The demonstration that FOXQ1 is required for the motility and invasion of ovarian cancer cells may indicate its role in the widespread dissemination of tumor cells in the pelvic and peritoneal cavities, a well-known phenomenon in ovarian cancer. This is particularly important in high-grade serous carcinoma, which is almost always associated with numerous intraperitoneal tumor implants rather than a localized tumor at the time of diagnosis. It is plausible that expression of FOXQ1 empowers tumor cells to invade into the soft tissue underneath the mesothelial layer, facilitate further tumor growth, and ultimately lead to the establishment of tumor implants which result in incurable disease in the patients. It is important to determine whether the enhanced cellular motility and invasion is a result of epithelial mesenchymal transition (EMT) mediated by FOXQ1 overexpression. To this end, we analyzed SKOV3 cells to look for altered expression of several markers associated with EMT. We observed that FOXQ1 knockdown upregulated the epithelial cell markers CHD1, PAX8, and EPCAM and downregulated the mesenchymal markers VIM, CHD2, and FN1, a result supporting that FOXQ1 is essential for the EMT phenotype . Future studies are needed to demonstrate EMT in ovarian cancer tissues and to determine the role of FOXQ1 in propelling other aggressive behaviors of cancer cells such as stem cell-like properties and acquisition of resistance to chemotherapy.
3. Experimental Section
3.1. Cell Line and Culture Conditions
The human ovarian cancer cell line SKOV3 used in this study was purchased from American Tissue Type Collection (ATCC; Rockville, MD, USA). The cells were cultured in RPMI-1640 medium supplemented with 5% (v/v) fetal bovine serum, 100 U/mL penicillin, and 100 g/mL streptomycin (Invitrogen, Grand Island, NY, USA). Cells were incubated at 37 °C with 5% CO2.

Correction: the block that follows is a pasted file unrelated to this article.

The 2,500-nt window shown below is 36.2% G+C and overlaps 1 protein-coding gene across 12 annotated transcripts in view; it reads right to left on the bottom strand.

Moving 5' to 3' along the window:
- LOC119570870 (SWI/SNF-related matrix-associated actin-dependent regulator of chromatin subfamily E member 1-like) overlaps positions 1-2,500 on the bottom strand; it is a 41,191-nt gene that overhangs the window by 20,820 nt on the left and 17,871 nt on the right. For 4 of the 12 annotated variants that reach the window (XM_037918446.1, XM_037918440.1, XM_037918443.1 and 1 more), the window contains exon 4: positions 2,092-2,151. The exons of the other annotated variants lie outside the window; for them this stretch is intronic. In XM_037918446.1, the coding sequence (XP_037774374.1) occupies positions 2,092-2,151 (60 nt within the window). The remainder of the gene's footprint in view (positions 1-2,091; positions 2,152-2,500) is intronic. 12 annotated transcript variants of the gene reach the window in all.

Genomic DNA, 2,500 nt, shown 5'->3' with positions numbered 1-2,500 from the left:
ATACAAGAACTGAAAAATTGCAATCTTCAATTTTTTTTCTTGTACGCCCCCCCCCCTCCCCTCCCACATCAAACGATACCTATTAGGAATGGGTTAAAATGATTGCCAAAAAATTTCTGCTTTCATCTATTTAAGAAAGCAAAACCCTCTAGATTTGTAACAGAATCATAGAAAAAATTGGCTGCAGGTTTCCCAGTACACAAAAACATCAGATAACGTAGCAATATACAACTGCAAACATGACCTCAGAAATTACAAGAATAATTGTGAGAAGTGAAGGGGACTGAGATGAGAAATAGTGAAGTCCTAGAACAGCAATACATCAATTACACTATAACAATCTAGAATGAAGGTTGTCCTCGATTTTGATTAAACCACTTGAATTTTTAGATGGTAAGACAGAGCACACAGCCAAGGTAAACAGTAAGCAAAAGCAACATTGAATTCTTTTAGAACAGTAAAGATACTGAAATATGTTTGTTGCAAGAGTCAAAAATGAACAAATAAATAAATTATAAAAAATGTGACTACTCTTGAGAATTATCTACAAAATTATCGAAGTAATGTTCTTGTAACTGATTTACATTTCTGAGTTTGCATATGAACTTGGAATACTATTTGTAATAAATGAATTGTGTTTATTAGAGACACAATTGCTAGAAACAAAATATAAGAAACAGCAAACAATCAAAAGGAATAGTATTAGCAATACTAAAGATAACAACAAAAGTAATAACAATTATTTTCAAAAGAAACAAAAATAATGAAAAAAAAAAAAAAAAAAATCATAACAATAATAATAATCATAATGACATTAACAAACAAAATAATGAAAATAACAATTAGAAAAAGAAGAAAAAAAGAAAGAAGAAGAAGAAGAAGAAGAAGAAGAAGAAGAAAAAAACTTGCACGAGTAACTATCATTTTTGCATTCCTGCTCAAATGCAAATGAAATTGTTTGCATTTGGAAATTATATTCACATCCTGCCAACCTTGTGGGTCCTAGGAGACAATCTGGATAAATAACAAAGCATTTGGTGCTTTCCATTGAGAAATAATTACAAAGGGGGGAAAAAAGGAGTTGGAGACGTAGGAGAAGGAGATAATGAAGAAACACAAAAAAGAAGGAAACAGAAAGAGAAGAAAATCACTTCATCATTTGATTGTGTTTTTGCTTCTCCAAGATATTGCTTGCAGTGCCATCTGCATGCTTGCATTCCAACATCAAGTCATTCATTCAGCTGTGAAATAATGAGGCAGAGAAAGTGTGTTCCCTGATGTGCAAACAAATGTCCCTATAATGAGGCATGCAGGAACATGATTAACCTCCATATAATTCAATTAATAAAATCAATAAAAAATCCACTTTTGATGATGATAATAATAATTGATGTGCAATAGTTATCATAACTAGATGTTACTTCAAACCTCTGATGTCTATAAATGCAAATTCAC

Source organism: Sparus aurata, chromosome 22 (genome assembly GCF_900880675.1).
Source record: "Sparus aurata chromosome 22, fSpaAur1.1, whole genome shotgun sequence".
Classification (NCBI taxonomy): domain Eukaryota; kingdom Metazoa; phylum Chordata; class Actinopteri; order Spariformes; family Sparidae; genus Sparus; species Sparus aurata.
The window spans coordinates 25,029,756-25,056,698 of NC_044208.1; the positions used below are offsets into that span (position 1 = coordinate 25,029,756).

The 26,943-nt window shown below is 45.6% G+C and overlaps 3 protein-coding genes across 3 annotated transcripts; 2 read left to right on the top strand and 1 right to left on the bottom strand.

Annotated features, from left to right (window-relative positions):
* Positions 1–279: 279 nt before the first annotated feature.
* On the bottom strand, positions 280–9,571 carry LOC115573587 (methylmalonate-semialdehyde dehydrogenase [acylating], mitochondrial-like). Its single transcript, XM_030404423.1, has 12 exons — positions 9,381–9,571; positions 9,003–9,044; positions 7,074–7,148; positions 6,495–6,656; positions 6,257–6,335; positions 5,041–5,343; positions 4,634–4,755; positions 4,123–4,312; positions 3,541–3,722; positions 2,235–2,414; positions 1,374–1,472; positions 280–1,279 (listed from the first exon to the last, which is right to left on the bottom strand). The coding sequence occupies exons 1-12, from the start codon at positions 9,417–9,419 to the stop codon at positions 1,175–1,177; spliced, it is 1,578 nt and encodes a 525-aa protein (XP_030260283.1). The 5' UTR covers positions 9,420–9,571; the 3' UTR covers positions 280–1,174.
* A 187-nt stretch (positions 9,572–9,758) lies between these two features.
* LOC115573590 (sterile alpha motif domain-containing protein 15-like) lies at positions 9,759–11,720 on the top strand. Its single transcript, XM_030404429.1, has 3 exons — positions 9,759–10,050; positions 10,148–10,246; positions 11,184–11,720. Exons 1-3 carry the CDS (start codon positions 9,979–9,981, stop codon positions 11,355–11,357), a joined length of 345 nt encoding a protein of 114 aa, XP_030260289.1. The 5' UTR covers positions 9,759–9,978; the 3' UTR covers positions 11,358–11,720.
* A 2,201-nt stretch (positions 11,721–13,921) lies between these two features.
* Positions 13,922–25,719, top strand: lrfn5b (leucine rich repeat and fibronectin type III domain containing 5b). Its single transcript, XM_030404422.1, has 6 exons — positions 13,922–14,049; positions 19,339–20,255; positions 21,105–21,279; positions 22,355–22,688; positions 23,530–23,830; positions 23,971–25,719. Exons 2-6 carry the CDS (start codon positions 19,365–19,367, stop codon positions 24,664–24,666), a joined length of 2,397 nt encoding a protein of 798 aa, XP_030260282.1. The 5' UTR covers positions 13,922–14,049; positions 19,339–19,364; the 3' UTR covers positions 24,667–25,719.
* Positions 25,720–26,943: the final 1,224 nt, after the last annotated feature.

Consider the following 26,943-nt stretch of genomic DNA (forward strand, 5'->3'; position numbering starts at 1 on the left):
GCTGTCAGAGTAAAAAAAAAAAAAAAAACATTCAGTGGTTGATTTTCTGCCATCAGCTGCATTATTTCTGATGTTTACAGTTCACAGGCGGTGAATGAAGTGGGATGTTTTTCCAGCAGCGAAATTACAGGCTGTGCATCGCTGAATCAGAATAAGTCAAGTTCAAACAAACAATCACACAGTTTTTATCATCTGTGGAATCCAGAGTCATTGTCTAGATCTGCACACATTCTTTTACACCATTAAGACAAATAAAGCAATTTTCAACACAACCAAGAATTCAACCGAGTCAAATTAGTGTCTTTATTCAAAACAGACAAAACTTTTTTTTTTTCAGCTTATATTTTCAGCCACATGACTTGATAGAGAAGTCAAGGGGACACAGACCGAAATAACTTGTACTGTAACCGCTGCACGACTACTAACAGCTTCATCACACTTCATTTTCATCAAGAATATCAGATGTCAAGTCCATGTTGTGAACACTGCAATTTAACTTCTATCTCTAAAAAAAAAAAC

3.2. Quantitative Real-Time PCR
First-strand cDNA was synthesized using the iScript cDNA synthesis kit (Bio-Rad, Foster City, CA, USA). Relative transcript expression levels were measured using the CFX96 Real-Time PCR Detection System (Bio-Rad) and quantified by the fluorescence intensity of SYBR Green I (Invitrogen). The primers sequence for FOXQ1 were 5′CTCAACGACTGCTTCGTCAA3′ and 5′GTGTACTCGCTGTTGGGGTT3′, E-cadherin (CDH1): 5′GTCCTGGGCAGACTGAATTT3′, and 5′GACCAAGAAATGGATCTGTGG3′; vimentin (VIM): 5′CGAGGAGAGCAGGATTTCTC3′, and 5′GGTATCAACCAGAGGGAGTGA3′; epithelial cell adhesion molecule (EPCAM): 5′AATGTGTGTGCGTGGGA3′ and 5′TTCAAGATTGGTAAAGCCAGT3′; paired box 8 (PAX8): 5′TGAGGGCGTCTGTGACAATG3′ and 5′CGGGACTCAGGGACTTGGT3′; fibronectin1 (FN1): 5′AAACTTGCATCTGGAGGCAAACCC3′ and 5′AGCTCTGATCAGCATGGACCACTT3′; and N-cadherin (CDH2): 5′TGTTTGACTATGAAGGCAGTGG3′ and 5′TCAGTCATCACCTCCACCAT3′. Averages of the threshold cycle number (Ct) were obtained from duplicate measurements. The relative gene expression level was calculated using the difference in Ct between the gene of interest and the control gene. Glyceraldehyde-3-phosphate dehydrogenase (GAPDH) was used as an internal control gene for data normalization.